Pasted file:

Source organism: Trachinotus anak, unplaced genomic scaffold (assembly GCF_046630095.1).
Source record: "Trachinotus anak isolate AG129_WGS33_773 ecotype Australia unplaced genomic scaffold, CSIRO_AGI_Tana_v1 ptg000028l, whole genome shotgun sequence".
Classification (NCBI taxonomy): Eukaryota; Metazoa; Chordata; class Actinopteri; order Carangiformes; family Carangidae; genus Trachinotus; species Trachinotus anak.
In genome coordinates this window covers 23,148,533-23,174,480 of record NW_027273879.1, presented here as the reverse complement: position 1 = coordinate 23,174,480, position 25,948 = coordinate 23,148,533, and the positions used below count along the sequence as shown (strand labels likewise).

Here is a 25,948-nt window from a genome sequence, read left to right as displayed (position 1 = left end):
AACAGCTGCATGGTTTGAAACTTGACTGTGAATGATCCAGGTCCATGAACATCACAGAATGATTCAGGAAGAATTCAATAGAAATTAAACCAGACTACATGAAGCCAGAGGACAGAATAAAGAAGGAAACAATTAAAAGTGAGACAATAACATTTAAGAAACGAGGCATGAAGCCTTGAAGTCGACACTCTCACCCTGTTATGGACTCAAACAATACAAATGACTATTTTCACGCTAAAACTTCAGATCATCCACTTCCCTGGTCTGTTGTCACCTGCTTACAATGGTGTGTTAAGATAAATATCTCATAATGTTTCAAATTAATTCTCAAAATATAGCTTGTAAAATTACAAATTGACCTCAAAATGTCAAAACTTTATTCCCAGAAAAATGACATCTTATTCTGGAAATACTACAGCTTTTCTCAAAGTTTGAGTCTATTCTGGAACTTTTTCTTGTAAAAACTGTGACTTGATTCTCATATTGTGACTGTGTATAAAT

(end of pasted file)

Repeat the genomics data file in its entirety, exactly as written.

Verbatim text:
Source organism: Trachinotus anak, unplaced genomic scaffold (assembly GCF_046630095.1).
Source record: "Trachinotus anak isolate AG129_WGS33_773 ecotype Australia unplaced genomic scaffold, CSIRO_AGI_Tana_v1 ptg000028l, whole genome shotgun sequence".
Classification (NCBI taxonomy): Eukaryota; Metazoa; Chordata; class Actinopteri; order Carangiformes; family Carangidae; genus Trachinotus; species Trachinotus anak.
In genome coordinates this window covers 23,148,533-23,174,480 of record NW_027273879.1, presented here as the reverse complement: position 1 = coordinate 23,174,480, position 25,948 = coordinate 23,148,533, and the positions used below count along the sequence as shown (strand labels likewise).

Here is a 25,948-nt window from a genome sequence, read left to right as displayed (position 1 = left end):
AACAGCTGCATGGTTTGAAACTTGACTGTGAATGATCCAGGTCCATGAACATCACAGAATGATTCAGGAAGAATTCAATAGAAATTAAACCAGACTACATGAAGCCAGAGGACAGAATAAAGAAGGAAACAATTAAAAGTGAGACAATAACATTTAAGAAACGAGGCATGAAGCCTTGAAGTCGACACTCTCACCCTGTTATGGACTCAAACAATACAAATGACTATTTTCACGCTAAAACTTCAGATCATCCACTTCCCTGGTCTGTTGTCACCTGCTTACAATGGTGTGTTAAGATAAATATCTCATAATGTTTCAAATTAATTCTCAAAATATAGCTTGTAAAATTACAAATTGACCTCAAAATGTCAAAACTTTATTCCCAGAAAAATGACATCTTATTCTGGAAATACTACAGCTTTTCTCAAAGTTTGAGTCTATTCTGGAACTTTTTCTTGTAAAAACTGTGACTTGATTCTCATATTGTGACTGTGTATAAAT